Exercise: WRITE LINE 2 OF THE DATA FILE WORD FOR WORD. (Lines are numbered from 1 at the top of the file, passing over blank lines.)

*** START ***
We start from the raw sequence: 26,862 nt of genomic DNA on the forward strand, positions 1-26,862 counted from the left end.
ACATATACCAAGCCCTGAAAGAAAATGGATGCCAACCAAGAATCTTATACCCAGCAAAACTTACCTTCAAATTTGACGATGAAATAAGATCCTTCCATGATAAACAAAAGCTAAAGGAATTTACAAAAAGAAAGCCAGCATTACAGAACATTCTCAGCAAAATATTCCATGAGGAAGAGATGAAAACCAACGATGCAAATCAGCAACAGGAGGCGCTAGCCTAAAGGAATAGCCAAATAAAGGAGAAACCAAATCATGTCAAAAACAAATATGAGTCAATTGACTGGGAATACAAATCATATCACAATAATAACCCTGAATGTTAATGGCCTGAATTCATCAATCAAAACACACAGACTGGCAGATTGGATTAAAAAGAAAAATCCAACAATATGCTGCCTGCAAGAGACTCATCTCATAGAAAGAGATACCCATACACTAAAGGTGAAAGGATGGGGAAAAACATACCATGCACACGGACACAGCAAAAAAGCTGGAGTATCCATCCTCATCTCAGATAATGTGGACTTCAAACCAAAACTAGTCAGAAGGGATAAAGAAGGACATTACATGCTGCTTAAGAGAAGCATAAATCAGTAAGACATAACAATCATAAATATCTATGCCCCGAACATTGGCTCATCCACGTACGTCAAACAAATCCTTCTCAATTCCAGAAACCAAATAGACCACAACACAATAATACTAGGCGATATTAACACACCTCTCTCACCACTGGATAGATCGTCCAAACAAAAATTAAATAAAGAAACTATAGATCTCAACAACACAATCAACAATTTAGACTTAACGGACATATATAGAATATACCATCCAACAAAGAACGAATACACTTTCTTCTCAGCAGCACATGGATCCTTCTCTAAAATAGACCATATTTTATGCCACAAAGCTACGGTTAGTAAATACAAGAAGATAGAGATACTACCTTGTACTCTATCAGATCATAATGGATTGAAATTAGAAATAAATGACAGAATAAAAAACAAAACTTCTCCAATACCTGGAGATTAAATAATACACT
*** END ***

ACATATACCAAGCCCTGAAAGAAAATGGATGCCAACCAAGAATCTTATACCCAGCAAAACTTACCTTCAAATTTGACGATGAAATAAGATCCTTCCATGATAAACAAAAGCTAAAGGAATTTACAAAAAGAAAGCCAGCATTACAGAACATTCTCAGCAAAATATTCCATGAGGAAGAGATGAAAACCAACGATGCAAATCAGCAACAGGAGGCGCTAGCCTAAAGGAATAGCCAAATAAAGGAGAAACCAAATCATGTCAAAAACAAATATGAGTCAATTGACTGGGAATACAAATCATATCACAATAATAACCCTGAATGTTAATGGCCTGAATTCATCAATCAAAACACACAGACTGGCAGATTGGATTAAAAAGAAAAATCCAACAATATGCTGCCTGCAAGAGACTCATCTCATAGAAAGAGATACCCATACACTAAAGGTGAAAGGATGGGGAAAAACATACCATGCACACGGACACAGCAAAAAAGCTGGAGTATCCATCCTCATCTCAGATAATGTGGACTTCAAACCAAAACTAGTCAGAAGGGATAAAGAAGGACATTACATGCTGCTTAAGAGAAGCATAAATCAGTAAGACATAACAATCATAAATATCTATGCCCCGAACATTGGCTCATCCACGTACGTCAAACAAATCCTTCTCAATTCCAGAAACCAAATAGACCACAACACAATAATACTAGGCGATATTAACACACCTCTCTCACCACTGGATAGATCGTCCAAACAAAAATTAAATAAAGAAACTATAGATCTCAACAACACAATCAACAATTTAGACTTAACGGACATATATAGAATATACCATCCAACAAAGAACGAATACACTTTCTTCTCAGCAGCACATGGATCCTTCTCTAAAATAGACCATATTTTATGCCACAAAGCTACGGTTAGTAAATACAAGAAGATAGAGATACTACCTTGTACTCTATCAGATCATAATGGATTGAAATTAGAAATAAATGACAGAATAAAAAACAAAACTTCTCCAATACCTGGAGATTAAATAATACACT